The R&A and the USGA have announced the first update to the World Handicap System (WHS) as part of an ongoing review of the Rules of Handicapping and Course Rating System.
The revisions, designed to make the system more accurate, consistent and fair, will go into effect from 1 January 2024.
Many countries have seen significant increases in the number of scores being submitted for handicapping purposes since the WHS was introduced, reflecting golf’s growing participation numbers in Europe and worldwide.
More than 100 million scores have been posted globally each year, unifying millions of golfers through a standard measure of playing ability.
The 2024 update leverages the performance data gathered from around the world, in addition to feedback received from many of the 125 countries now using the system.
Significant updates to the WHS include:
- Inclusion of Shorter-Length Golf Courses Within the Course Rating System: The overall length requirements for Course Rating in the WHS will be significantly reduced. A set of tees on an 18-hole course may be as short as 1,370 metres [1,500 yards] to be eligible for a Course Rating and Slope Rating, and a set of tees on a 9-hole course may be as short as 685 metres [750 yards]. This change is intended to expand the WHS to thousands of shorter length courses, including par-3 courses, and enable more golfers to obtain and use a Handicap Index.
- Use of an Expected Score for a Hole Not Played: Improvements have been made to the method used to handle holes not played, which will now be based on a player’s expected score rather than a score of net par. This new method will produce a Score Differential that more accurately reflects a player’s ability. As golfers across the world are playing more 9-hole rounds, an expected score can be used to convert a 9-hole round into an 18-hole Score Differential.
- Playing Conditions Calculation Adjustments Made More Frequent: The Playing Conditions Calculation (PCC) has been modified to increase the likelihood of an adjustment for abnormal playing conditions. National associations were given discretion, beginning in July 2022, to introduce this revision within their computation platforms, which will be complete by 1 April 2024.
- Enhanced Guidance on Conducting a Handicap Review: The role of the Handicap Committee is vital to the success of the WHS and the Rules recommend that a Handicap Review is conducted regularly, or at least once a year to ensure a Handicap Index® remains reflective of a player’s ability. New reporting tools have been developed that national associations can incorporate into their handicapping software to assist Committees in conducting the review process effectively and consistently.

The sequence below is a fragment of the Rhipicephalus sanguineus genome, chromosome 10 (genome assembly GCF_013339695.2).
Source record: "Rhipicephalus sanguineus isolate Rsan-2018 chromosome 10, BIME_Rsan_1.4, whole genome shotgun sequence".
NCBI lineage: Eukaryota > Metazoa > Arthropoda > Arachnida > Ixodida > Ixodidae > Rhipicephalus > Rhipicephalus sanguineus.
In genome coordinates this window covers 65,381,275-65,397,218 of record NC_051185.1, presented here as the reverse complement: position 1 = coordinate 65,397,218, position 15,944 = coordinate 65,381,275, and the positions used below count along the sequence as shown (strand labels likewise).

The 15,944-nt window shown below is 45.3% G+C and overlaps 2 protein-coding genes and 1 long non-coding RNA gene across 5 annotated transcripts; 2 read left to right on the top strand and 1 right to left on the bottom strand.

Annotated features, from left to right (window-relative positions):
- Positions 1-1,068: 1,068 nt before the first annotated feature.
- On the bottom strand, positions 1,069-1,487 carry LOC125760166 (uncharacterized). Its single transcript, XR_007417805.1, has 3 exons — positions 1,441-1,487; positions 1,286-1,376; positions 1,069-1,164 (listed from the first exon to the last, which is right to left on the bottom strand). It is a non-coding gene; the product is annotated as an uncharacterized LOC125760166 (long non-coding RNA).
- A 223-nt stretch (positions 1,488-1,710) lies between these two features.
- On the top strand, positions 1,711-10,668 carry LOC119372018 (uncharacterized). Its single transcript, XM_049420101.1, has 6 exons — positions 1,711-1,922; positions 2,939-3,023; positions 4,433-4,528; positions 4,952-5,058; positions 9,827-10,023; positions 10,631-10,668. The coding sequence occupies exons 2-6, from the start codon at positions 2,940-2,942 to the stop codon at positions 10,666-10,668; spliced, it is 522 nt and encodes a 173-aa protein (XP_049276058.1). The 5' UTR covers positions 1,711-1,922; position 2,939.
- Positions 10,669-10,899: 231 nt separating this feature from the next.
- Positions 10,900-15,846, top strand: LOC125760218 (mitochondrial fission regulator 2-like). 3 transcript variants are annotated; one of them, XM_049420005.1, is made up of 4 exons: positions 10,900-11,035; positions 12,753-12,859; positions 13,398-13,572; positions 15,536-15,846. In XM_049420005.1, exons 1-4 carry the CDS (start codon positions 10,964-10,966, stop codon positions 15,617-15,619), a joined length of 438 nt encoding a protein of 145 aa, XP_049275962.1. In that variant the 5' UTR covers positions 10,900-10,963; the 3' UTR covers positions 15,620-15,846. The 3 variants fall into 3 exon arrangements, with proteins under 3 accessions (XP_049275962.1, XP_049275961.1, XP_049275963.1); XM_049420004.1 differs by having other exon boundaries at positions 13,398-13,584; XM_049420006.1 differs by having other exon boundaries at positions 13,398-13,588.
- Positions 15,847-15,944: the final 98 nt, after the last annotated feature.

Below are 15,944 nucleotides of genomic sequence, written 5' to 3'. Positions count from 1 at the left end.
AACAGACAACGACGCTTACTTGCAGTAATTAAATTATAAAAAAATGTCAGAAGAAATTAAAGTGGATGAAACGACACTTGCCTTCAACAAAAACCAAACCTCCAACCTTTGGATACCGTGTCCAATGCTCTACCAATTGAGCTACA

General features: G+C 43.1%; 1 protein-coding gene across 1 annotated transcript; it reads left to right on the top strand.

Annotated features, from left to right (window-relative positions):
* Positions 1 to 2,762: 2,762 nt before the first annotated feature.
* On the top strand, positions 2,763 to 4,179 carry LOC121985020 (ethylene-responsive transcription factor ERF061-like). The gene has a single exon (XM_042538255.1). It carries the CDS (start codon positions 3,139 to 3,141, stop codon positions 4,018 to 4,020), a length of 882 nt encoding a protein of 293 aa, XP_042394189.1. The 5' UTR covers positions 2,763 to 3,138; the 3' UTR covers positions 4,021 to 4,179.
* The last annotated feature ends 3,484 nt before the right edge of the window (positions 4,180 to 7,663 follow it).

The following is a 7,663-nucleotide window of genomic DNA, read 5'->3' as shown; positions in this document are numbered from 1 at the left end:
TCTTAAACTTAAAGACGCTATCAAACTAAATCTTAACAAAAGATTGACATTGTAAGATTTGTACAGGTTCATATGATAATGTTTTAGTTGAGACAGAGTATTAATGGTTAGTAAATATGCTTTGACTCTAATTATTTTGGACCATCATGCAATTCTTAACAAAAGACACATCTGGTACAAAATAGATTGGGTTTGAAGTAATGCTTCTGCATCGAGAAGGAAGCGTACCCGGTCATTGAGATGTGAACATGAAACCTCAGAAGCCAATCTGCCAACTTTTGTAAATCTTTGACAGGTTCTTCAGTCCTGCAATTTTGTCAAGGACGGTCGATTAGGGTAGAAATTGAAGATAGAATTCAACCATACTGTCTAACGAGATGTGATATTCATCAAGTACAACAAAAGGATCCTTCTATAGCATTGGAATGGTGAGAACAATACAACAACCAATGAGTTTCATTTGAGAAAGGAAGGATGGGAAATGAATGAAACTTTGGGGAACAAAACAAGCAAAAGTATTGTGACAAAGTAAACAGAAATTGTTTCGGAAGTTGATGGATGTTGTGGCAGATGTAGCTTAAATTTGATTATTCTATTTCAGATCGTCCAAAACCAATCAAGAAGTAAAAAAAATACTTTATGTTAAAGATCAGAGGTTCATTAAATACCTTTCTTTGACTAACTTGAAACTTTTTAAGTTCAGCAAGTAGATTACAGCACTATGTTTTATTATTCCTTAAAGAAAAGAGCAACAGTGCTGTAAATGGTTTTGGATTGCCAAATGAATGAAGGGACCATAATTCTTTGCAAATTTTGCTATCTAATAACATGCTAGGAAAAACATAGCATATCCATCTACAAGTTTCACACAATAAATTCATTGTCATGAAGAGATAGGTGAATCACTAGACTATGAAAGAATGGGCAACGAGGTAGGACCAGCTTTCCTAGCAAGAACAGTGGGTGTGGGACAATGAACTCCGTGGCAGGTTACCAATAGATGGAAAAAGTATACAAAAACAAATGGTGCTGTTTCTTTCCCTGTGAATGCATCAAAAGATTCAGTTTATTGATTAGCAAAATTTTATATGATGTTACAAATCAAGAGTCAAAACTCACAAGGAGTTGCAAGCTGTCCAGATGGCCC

"The changes are an important and necessary step to improve the WHS and in some cases to finalize what was not done four years ago at the launch of the system" said chairman of the EGA Handicapping & Course Rating Committee, Richard Cau.
"The most important change is the reduction of the minimum length to rate a course. This will have an enormous impact on the golfing sector, helping major countries to grow the game and emerging countries to develop it."
"The new expected score concept is a much more accurate and easy way to convert a nine-hole round to an 18-hole Score Differential or to complete an 18-hole round for handicapping purposes when some holes are not played."
Since its inception, the WHS has embraced the many ways golf is played around the world by giving national associations scope to apply regional discretionary items, with the objective for greater alignment over time. For this reason, the governing bodies expect countries to continue to shift the way they calculate Course Handicaps so that they are relative to par, making a golfer’s target score to “play to handicap” more intuitive.
Golfers are encouraged to visit their national association’s website to learn more about the discretionary items that apply to their region. Contact details for European national associations can be found here: https://www.ega-golf.ch/federations.
The R&A and the USGA have also recently launched a new WHS Software Accreditation and Interoperability Programme to help ensure that there is consistency and accuracy in the calculation of handicaps worldwide, and to assist with the retrieval of a Handicap Index and the return of away scores from country to country.
The R&A and the USGA jointly launched and govern the WHS to provide a modern and responsive system, that gives an accurate reflection of a player’s demonstrated ability. It is calculated by incorporating the Rules of Handicapping and the Course Rating System and is administered by a range of handicapping bodies and national associations around the world.
The more flexible and accessible nature of the system has led to the introduction of successful initiatives from a number of national associations aimed at making it easier to obtain a Handicap Index and be part of the WHS.
Mirroring the review processes of other areas of governance in golf, including the Rules of Golf and the Rules of Amateur Status, reviews of the WHS will continue to be conducted at regular intervals, taking into consideration performance data and feedback to help identify areas for improvement.
To learn more about the World Handicap System please visit www.WHS.com.